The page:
On January 24, 2009, National Heritage Foundation filed for Chapter 11 bankruptcy protection in federal court. Is this the end for NHF?
National Heritage Foundation, NHF, was founded by J. T. “Dock” Houk as a 501(c)(3) fiscal agency for nonprofits using a donor-advised funds scheme. NHF operated under the premise that people shouldn’t have to be burdened by the regulatory compliance headache of running their own 501(c)(3) in order to do good and charitable things. One could just start an NHF “foundation” and have donors give directly to NHF, but designate the funds to their “foundation”. “Foundation” is in quotes because that is NHF’s terminology. NHF “foundations” are not considered true foundations. The idea was that by signing up with NHF, people could have what looks like a charity, but piggy-back on NHF’s tax-exemption. In theory, the “foundations” were an extension of NHF’s charitable mission. In return for its efforts, NHF took a small percentage of the donations for operating expenses.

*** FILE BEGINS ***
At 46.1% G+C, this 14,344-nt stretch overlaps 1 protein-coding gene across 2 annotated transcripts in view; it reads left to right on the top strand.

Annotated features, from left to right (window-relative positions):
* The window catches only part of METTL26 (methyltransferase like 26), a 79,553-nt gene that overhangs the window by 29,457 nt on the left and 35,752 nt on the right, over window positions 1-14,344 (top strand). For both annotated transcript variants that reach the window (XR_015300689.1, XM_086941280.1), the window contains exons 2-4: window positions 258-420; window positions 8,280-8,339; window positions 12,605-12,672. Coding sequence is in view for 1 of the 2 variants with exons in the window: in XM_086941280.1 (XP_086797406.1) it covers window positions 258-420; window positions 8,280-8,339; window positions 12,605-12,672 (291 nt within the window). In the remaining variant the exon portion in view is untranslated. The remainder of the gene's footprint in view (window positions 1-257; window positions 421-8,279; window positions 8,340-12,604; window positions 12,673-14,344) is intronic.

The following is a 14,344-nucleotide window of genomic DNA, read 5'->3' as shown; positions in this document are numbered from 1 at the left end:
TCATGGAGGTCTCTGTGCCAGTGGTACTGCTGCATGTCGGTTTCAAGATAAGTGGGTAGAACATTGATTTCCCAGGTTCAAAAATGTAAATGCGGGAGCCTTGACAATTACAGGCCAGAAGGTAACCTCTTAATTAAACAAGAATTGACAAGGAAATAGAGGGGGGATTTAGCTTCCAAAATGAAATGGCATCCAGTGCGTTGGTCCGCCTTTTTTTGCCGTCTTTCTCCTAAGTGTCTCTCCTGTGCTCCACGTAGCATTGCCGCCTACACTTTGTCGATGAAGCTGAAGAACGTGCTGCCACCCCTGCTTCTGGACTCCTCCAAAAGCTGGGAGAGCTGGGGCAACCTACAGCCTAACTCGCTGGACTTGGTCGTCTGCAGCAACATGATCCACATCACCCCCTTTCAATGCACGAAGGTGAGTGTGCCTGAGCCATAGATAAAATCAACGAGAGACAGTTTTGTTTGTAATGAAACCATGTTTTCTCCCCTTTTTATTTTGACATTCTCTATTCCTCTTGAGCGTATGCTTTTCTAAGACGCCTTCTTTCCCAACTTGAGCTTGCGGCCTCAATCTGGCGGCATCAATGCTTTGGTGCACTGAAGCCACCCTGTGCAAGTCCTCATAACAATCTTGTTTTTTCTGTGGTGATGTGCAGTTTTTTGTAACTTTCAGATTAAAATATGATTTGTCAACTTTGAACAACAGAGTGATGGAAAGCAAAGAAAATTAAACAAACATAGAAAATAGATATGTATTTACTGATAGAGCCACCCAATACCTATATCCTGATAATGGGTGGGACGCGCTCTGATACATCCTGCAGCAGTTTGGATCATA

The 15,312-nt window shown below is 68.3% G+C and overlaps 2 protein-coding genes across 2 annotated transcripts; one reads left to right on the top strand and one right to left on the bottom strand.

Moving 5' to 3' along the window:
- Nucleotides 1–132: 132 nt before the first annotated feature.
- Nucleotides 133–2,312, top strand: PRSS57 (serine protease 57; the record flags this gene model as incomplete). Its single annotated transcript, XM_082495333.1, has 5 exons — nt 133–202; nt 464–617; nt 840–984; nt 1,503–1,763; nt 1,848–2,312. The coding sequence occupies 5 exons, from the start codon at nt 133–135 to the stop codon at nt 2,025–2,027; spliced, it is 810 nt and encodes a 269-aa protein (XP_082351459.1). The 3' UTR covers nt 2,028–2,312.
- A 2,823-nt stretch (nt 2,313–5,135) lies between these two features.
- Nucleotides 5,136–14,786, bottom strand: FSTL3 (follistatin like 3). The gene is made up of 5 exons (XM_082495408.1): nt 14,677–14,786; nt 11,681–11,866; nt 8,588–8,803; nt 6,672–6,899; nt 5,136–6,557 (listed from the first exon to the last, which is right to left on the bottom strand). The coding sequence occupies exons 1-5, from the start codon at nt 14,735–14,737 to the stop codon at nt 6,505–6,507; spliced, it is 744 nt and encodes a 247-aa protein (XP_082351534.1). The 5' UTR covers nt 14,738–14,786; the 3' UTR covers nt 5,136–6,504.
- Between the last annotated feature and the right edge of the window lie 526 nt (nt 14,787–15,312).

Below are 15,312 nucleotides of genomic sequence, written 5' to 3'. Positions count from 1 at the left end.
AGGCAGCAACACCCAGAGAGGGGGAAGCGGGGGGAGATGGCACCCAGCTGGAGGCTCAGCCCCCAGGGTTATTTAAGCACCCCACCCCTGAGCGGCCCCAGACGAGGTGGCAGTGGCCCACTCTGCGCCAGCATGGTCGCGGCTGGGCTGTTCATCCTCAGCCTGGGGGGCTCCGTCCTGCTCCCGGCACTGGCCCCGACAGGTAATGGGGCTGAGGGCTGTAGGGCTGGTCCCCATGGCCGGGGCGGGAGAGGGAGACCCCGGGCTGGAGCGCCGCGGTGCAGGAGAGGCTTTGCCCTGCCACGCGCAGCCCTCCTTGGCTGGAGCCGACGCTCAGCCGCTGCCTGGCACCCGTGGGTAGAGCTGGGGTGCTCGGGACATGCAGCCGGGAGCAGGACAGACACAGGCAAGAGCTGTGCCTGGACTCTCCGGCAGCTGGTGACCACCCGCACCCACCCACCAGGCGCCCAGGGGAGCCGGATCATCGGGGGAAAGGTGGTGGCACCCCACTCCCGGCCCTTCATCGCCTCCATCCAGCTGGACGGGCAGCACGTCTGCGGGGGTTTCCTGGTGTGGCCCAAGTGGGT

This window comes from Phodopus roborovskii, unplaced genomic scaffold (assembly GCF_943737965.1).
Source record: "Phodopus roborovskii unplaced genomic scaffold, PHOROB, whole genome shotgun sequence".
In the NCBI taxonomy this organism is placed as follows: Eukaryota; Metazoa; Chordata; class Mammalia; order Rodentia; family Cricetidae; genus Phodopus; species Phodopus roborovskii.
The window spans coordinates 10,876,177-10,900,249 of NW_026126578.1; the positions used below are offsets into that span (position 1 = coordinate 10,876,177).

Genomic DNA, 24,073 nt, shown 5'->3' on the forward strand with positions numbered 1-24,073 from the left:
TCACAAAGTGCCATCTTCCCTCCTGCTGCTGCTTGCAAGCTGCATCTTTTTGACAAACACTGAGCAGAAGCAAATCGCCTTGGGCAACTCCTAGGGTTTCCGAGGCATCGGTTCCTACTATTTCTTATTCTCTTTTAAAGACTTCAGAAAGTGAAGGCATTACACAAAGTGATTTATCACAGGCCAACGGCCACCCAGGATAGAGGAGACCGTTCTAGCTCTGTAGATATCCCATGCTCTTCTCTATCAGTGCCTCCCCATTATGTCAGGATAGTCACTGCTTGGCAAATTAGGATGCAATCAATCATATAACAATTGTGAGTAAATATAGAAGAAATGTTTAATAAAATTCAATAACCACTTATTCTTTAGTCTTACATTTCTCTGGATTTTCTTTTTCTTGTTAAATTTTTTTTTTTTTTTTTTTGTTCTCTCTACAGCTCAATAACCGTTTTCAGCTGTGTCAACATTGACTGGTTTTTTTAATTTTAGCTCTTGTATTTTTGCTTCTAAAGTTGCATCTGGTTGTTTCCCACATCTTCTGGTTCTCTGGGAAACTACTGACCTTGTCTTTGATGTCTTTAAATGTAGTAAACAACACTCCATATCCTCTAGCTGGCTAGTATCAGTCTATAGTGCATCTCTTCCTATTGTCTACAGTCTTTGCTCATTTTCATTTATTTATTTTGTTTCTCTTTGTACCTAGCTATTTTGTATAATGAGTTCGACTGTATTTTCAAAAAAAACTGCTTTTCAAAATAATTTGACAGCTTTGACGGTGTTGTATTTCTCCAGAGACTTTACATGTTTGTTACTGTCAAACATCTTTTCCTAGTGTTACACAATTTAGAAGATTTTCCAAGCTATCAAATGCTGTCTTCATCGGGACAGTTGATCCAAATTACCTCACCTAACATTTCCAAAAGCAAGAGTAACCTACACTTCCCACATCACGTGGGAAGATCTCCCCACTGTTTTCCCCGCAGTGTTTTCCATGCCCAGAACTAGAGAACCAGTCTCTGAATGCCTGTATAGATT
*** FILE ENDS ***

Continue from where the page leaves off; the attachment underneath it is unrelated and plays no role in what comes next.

Like so many theories, NHF’s didn’t work so well in practice. Early on, NHF aggressively promoted the idea that “foundation” directors should pay themselves well, even if they were the primary donor. In other words, you could start a “foundation” to do whatever, donate to your own “foundation” tax-deductibly through NFH, then pay yourself for your good deeds. Needless to say, this generated enormous controversy within charitable circles and drew the ire of the IRS and Congress. But technically, there was no law directly prohibiting such since these “foundations” were part of NHF and, in theory, NHF controlled the expenditure of funds.